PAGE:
BOISE – An eastern Idaho nursing home destroyed by fire met all applicable fire codes, the Idaho state fire marshal said, but he’s going to recommend those codes be reviewed on a national level.
Fire Marshal Knute Sandahl said Friday that he helped investigate the fire that destroyed the Safe Haven Health Care facility in Pocatello early on Nov. 18.
All 49 residents plus staff made it out, with four to eight suffering smoke inhalation and a firefighter sustaining a knee injury. Estimated damage is greater than $2 million.
Sandahl said the building’s attic sprinkler system was abandoned in 2007 because national fire codes for the facility used by Idaho don’t require an operating sprinkler system in unoccupied areas. He said the fire started in the wood-framed attic and spread.
“We’ll be making recommendations that the code be reviewed for possible changes on a national basis,” he said. “Are we keeping people as safe as we can or do we need to modify this particular section of code?”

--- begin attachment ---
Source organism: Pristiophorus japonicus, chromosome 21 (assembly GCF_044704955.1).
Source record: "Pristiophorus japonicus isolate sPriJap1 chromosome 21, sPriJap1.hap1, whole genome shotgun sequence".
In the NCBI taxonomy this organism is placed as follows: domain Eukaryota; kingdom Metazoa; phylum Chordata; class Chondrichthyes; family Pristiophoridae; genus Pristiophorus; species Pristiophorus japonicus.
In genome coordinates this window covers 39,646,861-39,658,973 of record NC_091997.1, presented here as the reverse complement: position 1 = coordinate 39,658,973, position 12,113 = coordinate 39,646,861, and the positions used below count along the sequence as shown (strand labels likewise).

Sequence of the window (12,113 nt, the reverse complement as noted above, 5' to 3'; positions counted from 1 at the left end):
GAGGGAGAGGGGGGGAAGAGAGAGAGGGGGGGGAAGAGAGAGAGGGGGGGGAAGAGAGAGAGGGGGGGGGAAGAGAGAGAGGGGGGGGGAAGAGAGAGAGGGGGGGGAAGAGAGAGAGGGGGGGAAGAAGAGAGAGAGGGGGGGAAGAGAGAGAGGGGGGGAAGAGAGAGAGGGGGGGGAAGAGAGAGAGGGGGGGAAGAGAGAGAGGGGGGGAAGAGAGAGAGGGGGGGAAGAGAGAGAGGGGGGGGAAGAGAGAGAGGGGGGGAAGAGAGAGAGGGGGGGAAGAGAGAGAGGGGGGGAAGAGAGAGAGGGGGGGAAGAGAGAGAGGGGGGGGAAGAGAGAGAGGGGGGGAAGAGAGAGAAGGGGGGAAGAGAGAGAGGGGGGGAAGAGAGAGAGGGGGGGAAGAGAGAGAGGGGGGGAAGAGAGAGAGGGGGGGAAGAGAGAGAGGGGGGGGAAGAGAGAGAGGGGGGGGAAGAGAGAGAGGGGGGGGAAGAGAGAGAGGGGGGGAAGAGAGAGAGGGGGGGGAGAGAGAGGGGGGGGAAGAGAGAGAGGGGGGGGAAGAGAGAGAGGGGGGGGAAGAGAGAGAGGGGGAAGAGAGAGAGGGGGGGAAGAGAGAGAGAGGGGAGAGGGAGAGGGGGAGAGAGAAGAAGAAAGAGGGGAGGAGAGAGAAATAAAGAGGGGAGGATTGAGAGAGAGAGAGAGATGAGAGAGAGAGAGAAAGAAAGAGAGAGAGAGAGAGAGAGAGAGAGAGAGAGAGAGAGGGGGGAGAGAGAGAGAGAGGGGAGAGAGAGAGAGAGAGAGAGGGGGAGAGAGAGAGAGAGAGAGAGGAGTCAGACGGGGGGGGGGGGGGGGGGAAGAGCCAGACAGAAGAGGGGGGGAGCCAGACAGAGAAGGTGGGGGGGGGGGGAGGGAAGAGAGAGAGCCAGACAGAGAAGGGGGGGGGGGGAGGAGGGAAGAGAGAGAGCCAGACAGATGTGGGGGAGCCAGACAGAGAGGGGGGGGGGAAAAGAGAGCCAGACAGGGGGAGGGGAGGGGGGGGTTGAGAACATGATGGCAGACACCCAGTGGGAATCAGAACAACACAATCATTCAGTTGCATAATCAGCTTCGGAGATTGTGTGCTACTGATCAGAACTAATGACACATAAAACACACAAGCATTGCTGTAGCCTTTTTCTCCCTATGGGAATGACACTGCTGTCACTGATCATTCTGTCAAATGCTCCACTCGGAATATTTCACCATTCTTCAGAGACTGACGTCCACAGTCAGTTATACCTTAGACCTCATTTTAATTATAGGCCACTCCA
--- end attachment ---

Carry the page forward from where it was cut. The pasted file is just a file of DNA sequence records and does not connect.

He said Idaho operates under the International Fire Code and National Fire Protection Association codes.
He also mentioned a fire this month in Pennsylvania at the Barclay Friends Senior Living Community in West Chester, near Philadelphia, which killed four people, injured more than two dozen and displaced 133 residents. Investigators are still trying to determine the origin and cause of that fire.
“I would find it very hard to believe the codes aren’t going to be reviewed on a national basis,” Sandahl said.
He said the Pocatello facility did have a working sprinkler system and that a small number of sprinkler heads activated, though they were overwhelmed by the fire and there wasn’t much water pressure because firefighters at that point were pumping thousands of gallons of water onto the blaze. He said the working sprinkler system was knocked out when the roof collapsed.
The Pocatello Fire Department said investigators determined an electrical problem likely started the fire.
The facility in Pocatello specializes in care for those with behavioral needs. Safe Haven Health Care, which operates five facilities in Idaho, said in a statement on Wednesday that residents have been relocated to various care centers.
“The most important task at hand right now is making sure our residents are getting the care they need and deserve, and that we can take care of our employees,” said Scott Burpee, president and CEO.
Burpee said most personal belongings were destroyed in the fire, and groups have come forward to organize donations that are being delivered to residents.
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